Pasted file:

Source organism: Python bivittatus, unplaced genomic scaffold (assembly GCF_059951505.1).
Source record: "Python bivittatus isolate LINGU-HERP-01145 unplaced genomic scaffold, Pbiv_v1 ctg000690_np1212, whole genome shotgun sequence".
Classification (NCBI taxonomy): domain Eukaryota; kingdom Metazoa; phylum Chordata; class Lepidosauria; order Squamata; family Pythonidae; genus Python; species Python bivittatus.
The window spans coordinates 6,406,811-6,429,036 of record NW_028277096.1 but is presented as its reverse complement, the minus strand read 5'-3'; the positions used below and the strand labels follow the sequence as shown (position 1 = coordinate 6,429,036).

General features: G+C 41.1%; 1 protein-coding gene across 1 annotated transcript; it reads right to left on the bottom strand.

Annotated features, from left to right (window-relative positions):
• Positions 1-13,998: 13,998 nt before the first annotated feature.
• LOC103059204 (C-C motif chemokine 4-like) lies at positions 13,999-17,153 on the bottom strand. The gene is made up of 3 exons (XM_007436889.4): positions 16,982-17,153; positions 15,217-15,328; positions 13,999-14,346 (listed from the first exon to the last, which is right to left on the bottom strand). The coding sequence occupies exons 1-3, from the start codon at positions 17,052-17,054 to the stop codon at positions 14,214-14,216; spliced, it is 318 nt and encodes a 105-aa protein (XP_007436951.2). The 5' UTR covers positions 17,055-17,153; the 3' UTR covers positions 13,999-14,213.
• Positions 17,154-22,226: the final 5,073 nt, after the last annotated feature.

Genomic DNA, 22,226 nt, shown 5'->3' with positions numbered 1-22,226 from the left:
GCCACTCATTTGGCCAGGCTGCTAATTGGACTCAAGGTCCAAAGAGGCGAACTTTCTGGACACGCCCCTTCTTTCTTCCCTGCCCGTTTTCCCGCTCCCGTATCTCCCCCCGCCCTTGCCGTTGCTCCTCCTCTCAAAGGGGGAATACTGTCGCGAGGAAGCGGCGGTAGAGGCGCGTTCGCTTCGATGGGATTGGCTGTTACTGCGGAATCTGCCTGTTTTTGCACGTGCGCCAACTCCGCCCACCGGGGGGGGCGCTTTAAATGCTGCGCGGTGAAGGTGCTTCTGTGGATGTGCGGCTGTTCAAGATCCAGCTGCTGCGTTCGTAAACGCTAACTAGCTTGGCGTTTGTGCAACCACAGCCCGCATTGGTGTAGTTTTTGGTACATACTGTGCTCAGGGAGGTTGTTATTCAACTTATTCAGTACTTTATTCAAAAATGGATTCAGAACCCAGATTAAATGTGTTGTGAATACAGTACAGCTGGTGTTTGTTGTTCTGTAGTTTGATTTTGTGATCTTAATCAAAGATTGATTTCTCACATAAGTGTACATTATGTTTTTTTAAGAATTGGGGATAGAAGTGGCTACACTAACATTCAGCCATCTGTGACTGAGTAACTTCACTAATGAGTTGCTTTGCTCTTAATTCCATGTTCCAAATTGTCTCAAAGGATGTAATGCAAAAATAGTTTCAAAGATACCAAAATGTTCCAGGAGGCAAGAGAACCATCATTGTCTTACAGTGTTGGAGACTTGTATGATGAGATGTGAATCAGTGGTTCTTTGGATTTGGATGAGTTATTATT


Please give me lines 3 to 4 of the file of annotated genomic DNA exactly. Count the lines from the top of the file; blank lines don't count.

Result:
Classification (NCBI taxonomy): domain Eukaryota; kingdom Metazoa; phylum Chordata; class Lepidosauria; order Squamata; family Pythonidae; genus Python; species Python bivittatus.
The window spans coordinates 6,406,811-6,429,036 of record NW_028277096.1 but is presented as its reverse complement, the minus strand read 5'-3'; the positions used below and the strand labels follow the sequence as shown (position 1 = coordinate 6,429,036).